rre.NU


June 2, 2021

Update OS with system update controller

My main goal is to build my home environment running in kubernetes as maintenance free as possible and one major task is to update the underlying operating system. I’m using openSUSE Leap 15.2 when I write this, but these instructions might work on other OS with some tweaks and changes. Rancher has developed a system upgrade controller that helps orchestrating an upgrade by draining nodes, do the upgrade and then putting the node back to work. This is what I’m currently using to patch/upgrade my kubernetes nodes.

Prerequisite

You’ll need a working kubernetes cluster, and I’m using k3s in my environment. I’ve previously written a post on how you could set up a k3s cluster with kube-vip if you need some help with that, you find it here You also need that cluster to be running on openSUSE Leap 15.2 to following along and “copy&paste” the instructions.

Installing the system upgrade controller

Just apply the system upgrade controller manifest with kubectl

kubectl apply -f https://raw.githubusercontent.com/rancher/system-upgrade-controller/master/manifests/system-upgrade-controller.yaml

Labeling the nodes

We will later create a Plan for that dictates how the upgrades will be done and these Plans target a specific node label. In this example all nodes are running openSUSE Leap 15.2 so I’ll just label all nodes in the cluster to be targeted by my upgrade plan.

kubectl label node --all plan.upgrade.cattle.io/leap152=true

the value of this label will hold the hash of the Plan and if the hash of the Plan and the node label doesn’t match the system upgrade controller will pick this up and schedule a upgrade for that node. I’ll just set it to true initially.

system upgrade plan

The upgrade plan consists of two manifests, a secret that contains the actual script that is executed for the update and the actual Plan that specifies the node label matching, concurrency, what container image the update job is using, name och the Plan, etc. Save this yaml to leap152.yaml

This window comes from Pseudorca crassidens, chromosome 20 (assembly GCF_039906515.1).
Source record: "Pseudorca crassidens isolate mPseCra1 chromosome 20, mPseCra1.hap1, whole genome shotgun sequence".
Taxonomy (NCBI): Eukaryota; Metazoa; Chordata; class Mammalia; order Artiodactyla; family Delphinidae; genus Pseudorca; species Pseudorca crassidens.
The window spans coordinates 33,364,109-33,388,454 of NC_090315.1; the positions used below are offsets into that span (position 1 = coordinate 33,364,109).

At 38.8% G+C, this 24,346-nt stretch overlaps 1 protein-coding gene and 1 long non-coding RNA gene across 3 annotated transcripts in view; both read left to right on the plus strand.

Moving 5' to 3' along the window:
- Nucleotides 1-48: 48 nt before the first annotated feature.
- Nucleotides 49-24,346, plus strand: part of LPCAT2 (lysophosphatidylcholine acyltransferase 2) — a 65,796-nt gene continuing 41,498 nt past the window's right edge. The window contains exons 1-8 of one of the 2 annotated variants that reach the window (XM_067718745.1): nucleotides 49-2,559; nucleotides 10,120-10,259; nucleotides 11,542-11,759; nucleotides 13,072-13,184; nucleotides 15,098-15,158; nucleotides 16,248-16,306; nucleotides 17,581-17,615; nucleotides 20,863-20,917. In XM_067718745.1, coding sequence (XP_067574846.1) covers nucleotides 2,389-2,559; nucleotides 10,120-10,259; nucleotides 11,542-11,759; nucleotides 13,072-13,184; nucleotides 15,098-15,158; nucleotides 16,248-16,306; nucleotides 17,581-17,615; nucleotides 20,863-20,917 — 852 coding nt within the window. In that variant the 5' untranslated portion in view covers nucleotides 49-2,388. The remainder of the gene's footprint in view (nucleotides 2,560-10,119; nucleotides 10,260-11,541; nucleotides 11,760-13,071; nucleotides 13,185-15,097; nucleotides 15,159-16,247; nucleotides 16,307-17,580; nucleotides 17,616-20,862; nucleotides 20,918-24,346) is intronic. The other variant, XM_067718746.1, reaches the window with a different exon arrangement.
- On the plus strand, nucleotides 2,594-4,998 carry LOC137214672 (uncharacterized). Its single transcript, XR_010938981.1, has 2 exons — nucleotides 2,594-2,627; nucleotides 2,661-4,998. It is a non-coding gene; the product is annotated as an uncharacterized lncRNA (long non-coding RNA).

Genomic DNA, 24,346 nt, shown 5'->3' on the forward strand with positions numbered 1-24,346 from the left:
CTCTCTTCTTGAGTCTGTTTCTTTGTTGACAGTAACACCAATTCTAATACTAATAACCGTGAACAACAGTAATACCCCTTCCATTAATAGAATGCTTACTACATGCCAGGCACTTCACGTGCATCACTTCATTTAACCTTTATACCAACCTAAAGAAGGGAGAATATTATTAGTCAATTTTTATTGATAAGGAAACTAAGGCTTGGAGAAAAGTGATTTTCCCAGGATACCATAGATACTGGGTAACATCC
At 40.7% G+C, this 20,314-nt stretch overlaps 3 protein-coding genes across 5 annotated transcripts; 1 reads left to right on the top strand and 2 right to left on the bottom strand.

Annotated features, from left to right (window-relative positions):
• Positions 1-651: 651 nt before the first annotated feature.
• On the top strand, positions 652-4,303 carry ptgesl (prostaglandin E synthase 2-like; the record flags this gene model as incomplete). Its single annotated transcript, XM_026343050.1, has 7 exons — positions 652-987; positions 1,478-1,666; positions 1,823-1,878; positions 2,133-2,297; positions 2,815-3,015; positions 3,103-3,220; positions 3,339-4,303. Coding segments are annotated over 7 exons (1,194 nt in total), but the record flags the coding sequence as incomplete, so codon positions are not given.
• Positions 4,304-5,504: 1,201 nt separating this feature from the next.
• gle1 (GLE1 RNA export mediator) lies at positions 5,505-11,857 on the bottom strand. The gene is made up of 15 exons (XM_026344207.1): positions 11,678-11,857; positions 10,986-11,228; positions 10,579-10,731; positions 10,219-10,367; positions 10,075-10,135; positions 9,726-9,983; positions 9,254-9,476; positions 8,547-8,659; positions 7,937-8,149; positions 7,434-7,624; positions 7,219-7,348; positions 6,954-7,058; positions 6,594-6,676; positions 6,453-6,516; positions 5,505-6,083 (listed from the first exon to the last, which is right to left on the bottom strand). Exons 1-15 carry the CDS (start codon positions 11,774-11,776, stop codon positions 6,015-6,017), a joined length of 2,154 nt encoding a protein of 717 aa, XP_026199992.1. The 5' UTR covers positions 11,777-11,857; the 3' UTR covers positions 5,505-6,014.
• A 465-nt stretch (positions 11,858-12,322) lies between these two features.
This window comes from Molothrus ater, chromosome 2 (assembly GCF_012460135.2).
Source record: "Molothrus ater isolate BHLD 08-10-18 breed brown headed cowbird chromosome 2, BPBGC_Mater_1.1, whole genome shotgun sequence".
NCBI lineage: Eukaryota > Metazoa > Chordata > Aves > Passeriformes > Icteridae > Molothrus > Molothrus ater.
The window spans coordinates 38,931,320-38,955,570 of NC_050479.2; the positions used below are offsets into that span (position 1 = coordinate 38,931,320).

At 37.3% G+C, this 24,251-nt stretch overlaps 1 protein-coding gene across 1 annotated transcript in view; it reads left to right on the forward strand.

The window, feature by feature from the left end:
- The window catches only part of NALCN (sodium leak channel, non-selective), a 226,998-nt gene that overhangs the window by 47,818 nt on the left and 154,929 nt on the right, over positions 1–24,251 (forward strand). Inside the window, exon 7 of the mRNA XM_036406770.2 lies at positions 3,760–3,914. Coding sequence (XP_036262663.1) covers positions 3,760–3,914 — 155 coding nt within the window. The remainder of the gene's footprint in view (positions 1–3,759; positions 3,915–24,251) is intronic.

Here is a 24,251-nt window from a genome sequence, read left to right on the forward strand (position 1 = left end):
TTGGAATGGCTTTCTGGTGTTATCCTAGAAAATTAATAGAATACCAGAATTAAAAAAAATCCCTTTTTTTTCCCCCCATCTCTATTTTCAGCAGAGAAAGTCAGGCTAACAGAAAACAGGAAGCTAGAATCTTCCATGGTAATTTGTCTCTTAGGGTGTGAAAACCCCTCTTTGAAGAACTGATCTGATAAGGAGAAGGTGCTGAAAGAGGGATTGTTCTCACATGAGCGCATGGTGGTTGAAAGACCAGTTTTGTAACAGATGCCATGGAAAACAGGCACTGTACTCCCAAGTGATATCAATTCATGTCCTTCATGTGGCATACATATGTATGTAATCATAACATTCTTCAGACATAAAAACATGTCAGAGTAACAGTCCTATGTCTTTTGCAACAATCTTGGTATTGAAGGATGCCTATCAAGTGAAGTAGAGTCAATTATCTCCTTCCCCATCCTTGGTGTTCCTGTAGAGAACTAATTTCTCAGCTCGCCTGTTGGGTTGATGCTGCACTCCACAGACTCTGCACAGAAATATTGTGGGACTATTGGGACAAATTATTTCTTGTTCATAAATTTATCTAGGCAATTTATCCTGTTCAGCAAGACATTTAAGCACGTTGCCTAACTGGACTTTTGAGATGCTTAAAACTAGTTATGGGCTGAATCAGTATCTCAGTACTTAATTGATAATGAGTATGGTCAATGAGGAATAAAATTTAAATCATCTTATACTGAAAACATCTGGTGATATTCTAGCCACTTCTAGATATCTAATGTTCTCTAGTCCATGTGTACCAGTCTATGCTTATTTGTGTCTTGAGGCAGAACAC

---
apiVersion: v1
kind: Secret
metadata:
  name: leap152
  namespace: system-upgrade
type: Opaque
stringData:
  upgrade.sh: |
    #!/bin/sh
    set +e
    zypper refresh
    EC=$?
    if [ $EC -ne 0 ];then
        exit $?
    fi  
    # zypper exit code 103 means that only the upgrade framework has been updated
    # loop zypper and do patch until zypper framework is updated
    EC=103
    while [ $EC -eq 103 ]; do
      # --non-interactive : In this mode zypper doesn’t ask user to type answers to various prompts, but uses default answers automatically.
      # path : Install all available needed patches
      # --with-interactive : Avoid skipping of interactive patches when in non-interactive mode.
      zypper --non-interactive patch --with-interactive
      EC=$?
    done
    # zypper exit code 102 means that reboot is required
    if [ $EC -eq 102 ]; then
      echo "Rebooting...."
      reboot
    fi  
    # exit the script with zypper exit code
    exit $EC 

---
apiVersion: upgrade.cattle.io/v1
kind: Plan
metadata:
  name: leap152
  namespace: system-upgrade
spec:
  concurrency: 1
  nodeSelector:
    matchExpressions:
      - {key: plan.upgrade.cattle.io/leap152, operator: Exists}
  serviceAccountName: system-upgrade
  secrets:
    - name: leap152
      path: /host/run/system-upgrade/secrets/leap152
  drain:
    force: true
  version: v1
  upgrade:
    image: opensuse/leap:15.2
    command: ["chroot", "/host"]
    args: ["sh", "/run/system-upgrade/secrets/leap152/upgrade.sh"]

and apply it to the cluster

kubectl apply -f leap152.yaml

the cluster should immediately pick up this job because it matches the labels and the value of the label is not matching the hash of the job and because the concurrency is set to ‘1’ it will just update one node at the time and not continue with the next node until the first have finished. It’s possible to create more complex jobs with the system upgrade controller and make jobs dependant on each other. Let’s say you have a 10 node cluster and you first want to update the master/server nodes one by one and when they have been updated you want to upgrade the workers/agents two by two. That is quite possible

Automating the patching

As soon as the upgrades has been completed all the node labels will contain the hash of the Plan and it will not run the jobs again until you change the Plan. To automate this I’ve created a cron job on one of my master/server nodes that patches the leap152 upgrade Job and sets the version to a date/time stamp, thus triggering the upgrade controller to execute the upgrade plan again because the hash have changed. just create a file in /etc/cron.d/system-upgrade-leap152 file in one of the master/server nodes with the following content:

SHELL=/bin/bash

# m h dom mon dow user  command
0 3 * * * 	root	/usr/local/bin/k3s kubectl --kubeconfig=/etc/rancher/k3s/k3s.yaml -n system-upgrade patch plan leap152 --patch "{ \"spec\": {  \"version\": \"v$(date +"\%Y\%m\%d_\%H\%m\%S")\" }}" --type=merge

this will issue a system upgrade job every night at 3:00 a.m.

It’s not optimal, and my goal is to create a kubernetes CronJob that does this job patching. As it is implemented right now I’m dependant of the master/server nodes that holds the cron job to actually trigger a patching of the OS. It’s good enough for now though.


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